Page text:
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Ely, Counselor at Law
Category: Family Law
Satisfied Customers: 11759
Experience:  Private practice with focus on family, criminal, PI, consumer protection, and business consultation.
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Just last week my divorce became final. We did a agreed

Customer Question

just last week my divorce became final. We did a agreed parenting plan and a settlement agreement and it was over. Well, it has come to light that my ex hid the fact that he owned $770,000 in Netflix stock that he invested in 8 years ago (we were married for almost 16 years). I did not know about this and have gotten bits and pieces from here and there about this subject. As soon as the divorce was final, I have been told that he cashed this stock out for the above amount. Am I wrong to think that I am entitled to some of this money? Especially since he hid it from me? I believe he may have put it in a different name a few years ago but there should be a paper trail somewhere. It's not that I'm a greedy person but I feel very disrespected over this. All I want is for my daughter to be taken care of and this money would be a great help to us. We live in Iowa if that helps answer the question. Just want to know if I have a legal foot to stand on in this situation or should I just let it go?
Submitted: 1 year ago.
Category: Family Law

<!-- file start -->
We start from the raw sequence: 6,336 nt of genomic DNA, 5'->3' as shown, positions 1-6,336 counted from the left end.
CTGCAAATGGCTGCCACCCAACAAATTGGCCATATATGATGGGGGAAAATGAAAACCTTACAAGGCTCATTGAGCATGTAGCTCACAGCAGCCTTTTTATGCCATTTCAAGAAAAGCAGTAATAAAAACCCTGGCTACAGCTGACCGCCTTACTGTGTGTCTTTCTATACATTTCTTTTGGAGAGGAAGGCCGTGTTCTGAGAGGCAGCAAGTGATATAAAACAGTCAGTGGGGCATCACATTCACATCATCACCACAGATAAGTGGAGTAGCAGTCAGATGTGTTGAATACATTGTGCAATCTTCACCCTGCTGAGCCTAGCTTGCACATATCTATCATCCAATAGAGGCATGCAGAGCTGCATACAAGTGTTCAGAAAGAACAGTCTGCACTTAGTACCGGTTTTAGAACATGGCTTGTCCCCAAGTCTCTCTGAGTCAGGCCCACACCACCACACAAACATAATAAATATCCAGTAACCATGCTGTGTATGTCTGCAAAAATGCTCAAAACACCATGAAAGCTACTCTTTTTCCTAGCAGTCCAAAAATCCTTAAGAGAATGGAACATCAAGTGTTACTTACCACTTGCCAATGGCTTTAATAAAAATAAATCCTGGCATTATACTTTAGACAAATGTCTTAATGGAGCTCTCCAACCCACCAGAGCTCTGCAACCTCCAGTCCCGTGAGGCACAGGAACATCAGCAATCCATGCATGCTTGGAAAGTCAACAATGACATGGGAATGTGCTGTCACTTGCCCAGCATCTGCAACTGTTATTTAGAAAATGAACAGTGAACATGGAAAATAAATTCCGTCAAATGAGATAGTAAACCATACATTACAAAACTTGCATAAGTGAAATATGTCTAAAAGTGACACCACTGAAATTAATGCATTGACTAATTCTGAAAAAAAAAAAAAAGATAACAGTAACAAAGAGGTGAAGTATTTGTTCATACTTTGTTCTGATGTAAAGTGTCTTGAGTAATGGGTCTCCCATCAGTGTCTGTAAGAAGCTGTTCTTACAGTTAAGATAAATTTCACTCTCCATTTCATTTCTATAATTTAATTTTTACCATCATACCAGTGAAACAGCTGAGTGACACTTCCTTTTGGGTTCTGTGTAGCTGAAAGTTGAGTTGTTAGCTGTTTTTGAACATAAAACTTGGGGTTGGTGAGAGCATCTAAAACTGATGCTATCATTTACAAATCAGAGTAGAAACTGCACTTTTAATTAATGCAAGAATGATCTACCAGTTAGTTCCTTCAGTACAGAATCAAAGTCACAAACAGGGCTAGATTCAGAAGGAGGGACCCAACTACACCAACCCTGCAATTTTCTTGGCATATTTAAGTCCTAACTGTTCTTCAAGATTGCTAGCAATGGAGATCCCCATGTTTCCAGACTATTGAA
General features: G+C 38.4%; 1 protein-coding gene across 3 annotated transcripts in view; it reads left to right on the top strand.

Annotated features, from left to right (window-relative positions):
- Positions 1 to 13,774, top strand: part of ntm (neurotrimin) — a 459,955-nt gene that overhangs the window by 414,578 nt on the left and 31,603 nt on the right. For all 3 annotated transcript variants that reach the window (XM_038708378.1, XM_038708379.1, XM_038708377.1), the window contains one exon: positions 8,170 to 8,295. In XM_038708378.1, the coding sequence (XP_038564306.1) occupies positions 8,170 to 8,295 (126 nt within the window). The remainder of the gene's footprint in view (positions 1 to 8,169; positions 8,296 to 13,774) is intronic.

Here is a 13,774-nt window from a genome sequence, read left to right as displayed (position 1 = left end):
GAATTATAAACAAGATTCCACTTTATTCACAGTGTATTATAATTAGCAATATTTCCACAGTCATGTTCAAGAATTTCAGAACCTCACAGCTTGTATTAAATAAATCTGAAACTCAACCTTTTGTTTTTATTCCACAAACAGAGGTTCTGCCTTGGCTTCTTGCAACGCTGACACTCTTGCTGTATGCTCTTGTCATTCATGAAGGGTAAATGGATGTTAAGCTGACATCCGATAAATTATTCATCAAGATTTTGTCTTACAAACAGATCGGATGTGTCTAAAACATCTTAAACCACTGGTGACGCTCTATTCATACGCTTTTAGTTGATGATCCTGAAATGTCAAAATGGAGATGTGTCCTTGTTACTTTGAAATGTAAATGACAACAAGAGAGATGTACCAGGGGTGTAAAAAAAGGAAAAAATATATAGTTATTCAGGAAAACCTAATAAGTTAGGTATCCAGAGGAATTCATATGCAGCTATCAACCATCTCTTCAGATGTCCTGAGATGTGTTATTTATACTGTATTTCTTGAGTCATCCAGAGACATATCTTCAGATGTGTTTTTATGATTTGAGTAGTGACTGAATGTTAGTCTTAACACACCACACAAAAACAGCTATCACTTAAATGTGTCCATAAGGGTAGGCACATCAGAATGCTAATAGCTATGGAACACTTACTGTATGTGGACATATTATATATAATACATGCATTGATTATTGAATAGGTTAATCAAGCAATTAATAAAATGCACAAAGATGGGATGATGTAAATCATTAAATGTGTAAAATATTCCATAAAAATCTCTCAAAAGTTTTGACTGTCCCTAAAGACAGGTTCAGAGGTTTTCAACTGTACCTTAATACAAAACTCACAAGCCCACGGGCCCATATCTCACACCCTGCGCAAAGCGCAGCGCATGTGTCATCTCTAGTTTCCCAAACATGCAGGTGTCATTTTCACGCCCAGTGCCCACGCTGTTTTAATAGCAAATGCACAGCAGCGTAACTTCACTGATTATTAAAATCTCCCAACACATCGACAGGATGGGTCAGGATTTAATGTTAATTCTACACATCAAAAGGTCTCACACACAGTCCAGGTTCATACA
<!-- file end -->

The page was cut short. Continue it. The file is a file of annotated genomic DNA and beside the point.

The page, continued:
Expert:  mkc1959 replied 1 year ago.

When a party to a divorce fails to disclose marital assets, the party commits a fraud against the court as well as against the other party. If your understanding is correct, you should retain an attorney along with a forensic accountant to enforce your rights to your appropriate share of the stock or the proceeds. Please let me know if you have additional questions.

Customer: replied 1 year ago.
That's what I thought. But what if it wasn't in his name? Do you think there's a way he could have covered his tracks enough to make it impossible for me to prove it? I don't have extra money laying around to be able to afford hiring a lawyer or forensic accountant...
Customer: replied 1 year ago.
if it's going to cost me more money, please don't answer the additional questions I asked after your reply. Thank you.
Expert:  mkc1959 replied 1 year ago.

You have not hit the accept button yet, so this will not cost more money. It would be typical for the investment not to be in his name. This is why I would encourage you to work with a forensic accountant. The "proof" of ownership will be in who is spending the money or directing the use of the proceeds. If your ex-husband is benefiting, this can be enough to prove "ownership."

Please let me know if you have additional questions. I would appreciate it if you would hit the accept button once I have fully answered your question.

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